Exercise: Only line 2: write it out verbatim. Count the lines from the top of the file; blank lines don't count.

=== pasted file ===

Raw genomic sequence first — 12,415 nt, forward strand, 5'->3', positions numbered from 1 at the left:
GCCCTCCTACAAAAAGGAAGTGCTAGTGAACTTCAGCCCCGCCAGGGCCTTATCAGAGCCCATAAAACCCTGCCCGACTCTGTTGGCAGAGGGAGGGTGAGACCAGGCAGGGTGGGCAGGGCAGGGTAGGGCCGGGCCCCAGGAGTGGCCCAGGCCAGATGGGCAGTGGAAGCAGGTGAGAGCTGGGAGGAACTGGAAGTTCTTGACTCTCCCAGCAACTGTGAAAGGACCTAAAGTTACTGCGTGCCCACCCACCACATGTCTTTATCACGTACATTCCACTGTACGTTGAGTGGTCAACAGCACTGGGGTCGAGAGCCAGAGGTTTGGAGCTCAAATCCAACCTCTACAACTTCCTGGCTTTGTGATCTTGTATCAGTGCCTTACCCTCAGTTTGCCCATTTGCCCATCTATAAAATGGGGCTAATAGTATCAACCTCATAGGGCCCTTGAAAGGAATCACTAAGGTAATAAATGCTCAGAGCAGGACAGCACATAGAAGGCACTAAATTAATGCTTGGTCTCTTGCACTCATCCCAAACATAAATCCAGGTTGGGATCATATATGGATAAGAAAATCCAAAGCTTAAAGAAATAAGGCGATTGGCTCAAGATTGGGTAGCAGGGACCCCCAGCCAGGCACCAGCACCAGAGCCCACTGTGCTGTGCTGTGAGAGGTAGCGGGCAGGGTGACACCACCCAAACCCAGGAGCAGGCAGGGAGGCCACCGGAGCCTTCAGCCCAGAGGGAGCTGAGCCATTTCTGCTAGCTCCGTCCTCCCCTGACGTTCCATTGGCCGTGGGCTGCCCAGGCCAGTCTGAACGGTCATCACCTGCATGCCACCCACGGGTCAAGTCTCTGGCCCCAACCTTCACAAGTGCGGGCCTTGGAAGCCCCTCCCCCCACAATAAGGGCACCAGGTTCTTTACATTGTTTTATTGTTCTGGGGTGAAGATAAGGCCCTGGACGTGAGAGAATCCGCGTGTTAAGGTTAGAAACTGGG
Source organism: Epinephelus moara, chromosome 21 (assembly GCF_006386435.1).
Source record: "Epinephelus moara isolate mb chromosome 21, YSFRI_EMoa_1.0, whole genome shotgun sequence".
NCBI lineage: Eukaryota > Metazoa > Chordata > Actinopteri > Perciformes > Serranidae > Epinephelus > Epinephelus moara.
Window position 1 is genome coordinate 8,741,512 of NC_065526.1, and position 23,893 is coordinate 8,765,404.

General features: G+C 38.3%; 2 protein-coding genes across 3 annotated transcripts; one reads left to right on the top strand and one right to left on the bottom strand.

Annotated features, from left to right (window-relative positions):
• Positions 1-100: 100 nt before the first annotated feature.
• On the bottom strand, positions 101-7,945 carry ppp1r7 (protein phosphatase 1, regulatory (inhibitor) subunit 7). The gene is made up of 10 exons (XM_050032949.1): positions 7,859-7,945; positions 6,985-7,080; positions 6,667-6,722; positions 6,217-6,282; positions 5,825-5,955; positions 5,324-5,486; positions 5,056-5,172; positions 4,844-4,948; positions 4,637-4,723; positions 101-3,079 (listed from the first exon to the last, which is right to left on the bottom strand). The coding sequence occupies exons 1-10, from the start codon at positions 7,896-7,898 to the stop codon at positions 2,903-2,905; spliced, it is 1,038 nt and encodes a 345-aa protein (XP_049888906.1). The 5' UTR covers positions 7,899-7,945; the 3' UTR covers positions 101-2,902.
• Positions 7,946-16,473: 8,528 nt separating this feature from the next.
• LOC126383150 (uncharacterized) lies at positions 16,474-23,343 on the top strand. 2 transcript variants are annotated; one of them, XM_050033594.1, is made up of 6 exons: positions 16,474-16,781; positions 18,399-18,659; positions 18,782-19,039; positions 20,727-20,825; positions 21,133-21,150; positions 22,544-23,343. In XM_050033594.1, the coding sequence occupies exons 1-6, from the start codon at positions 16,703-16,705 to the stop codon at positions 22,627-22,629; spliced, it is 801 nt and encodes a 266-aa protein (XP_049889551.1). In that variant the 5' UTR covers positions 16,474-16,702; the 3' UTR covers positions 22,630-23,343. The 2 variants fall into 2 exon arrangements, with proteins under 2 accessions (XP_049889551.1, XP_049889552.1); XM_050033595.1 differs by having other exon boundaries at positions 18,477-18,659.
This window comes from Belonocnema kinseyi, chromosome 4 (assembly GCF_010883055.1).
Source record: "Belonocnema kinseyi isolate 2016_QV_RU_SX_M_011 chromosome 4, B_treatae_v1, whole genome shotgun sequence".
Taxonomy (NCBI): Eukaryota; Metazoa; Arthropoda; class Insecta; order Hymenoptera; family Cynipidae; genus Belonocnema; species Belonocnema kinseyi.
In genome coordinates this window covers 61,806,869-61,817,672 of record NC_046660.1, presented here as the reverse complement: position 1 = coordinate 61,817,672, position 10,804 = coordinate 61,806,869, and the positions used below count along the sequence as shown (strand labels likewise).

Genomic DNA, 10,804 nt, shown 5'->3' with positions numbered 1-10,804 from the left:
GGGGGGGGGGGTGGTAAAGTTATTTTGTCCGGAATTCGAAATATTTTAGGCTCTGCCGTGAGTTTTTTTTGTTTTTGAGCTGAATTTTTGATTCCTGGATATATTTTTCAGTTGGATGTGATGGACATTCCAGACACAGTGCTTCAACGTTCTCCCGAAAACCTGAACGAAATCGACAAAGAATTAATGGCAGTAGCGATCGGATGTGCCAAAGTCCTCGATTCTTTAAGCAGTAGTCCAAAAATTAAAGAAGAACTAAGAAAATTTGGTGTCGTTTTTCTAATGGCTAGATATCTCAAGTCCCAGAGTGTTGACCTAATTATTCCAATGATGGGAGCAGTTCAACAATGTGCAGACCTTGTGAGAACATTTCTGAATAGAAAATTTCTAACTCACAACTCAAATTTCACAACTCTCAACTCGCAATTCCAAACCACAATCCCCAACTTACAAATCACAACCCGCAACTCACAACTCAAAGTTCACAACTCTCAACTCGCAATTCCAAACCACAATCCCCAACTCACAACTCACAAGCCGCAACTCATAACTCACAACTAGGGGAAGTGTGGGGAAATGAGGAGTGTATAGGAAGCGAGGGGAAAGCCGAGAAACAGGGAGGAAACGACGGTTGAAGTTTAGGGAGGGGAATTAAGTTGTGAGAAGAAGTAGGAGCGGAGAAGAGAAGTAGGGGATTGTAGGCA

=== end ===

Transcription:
GCCCTCCTACAAAAAGGAAGTGCTAGTGAACTTCAGCCCCGCCAGGGCCTTATCAGAGCCCATAAAACCCTGCCCGACTCTGTTGGCAGAGGGAGGGTGAGACCAGGCAGGGTGGGCAGGGCAGGGTAGGGCCGGGCCCCAGGAGTGGCCCAGGCCAGATGGGCAGTGGAAGCAGGTGAGAGCTGGGAGGAACTGGAAGTTCTTGACTCTCCCAGCAACTGTGAAAGGACCTAAAGTTACTGCGTGCCCACCCACCACATGTCTTTATCACGTACATTCCACTGTACGTTGAGTGGTCAACAGCACTGGGGTCGAGAGCCAGAGGTTTGGAGCTCAAATCCAACCTCTACAACTTCCTGGCTTTGTGATCTTGTATCAGTGCCTTACCCTCAGTTTGCCCATTTGCCCATCTATAAAATGGGGCTAATAGTATCAACCTCATAGGGCCCTTGAAAGGAATCACTAAGGTAATAAATGCTCAGAGCAGGACAGCACATAGAAGGCACTAAATTAATGCTTGGTCTCTTGCACTCATCCCAAACATAAATCCAGGTTGGGATCATATATGGATAAGAAAATCCAAAGCTTAAAGAAATAAGGCGATTGGCTCAAGATTGGGTAGCAGGGACCCCCAGCCAGGCACCAGCACCAGAGCCCACTGTGCTGTGCTGTGAGAGGTAGCGGGCAGGGTGACACCACCCAAACCCAGGAGCAGGCAGGGAGGCCACCGGAGCCTTCAGCCCAGAGGGAGCTGAGCCATTTCTGCTAGCTCCGTCCTCCCCTGACGTTCCATTGGCCGTGGGCTGCCCAGGCCAGTCTGAACGGTCATCACCTGCATGCCACCCACGGGTCAAGTCTCTGGCCCCAACCTTCACAAGTGCGGGCCTTGGAAGCCCCTCCCCCCACAATAAGGGCACCAGGTTCTTTACATTGTTTTATTGTTCTGGGGTGAAGATAAGGCCCTGGACGTGAGAGAATCCGCGTGTTAAGGTTAGAAACTGGG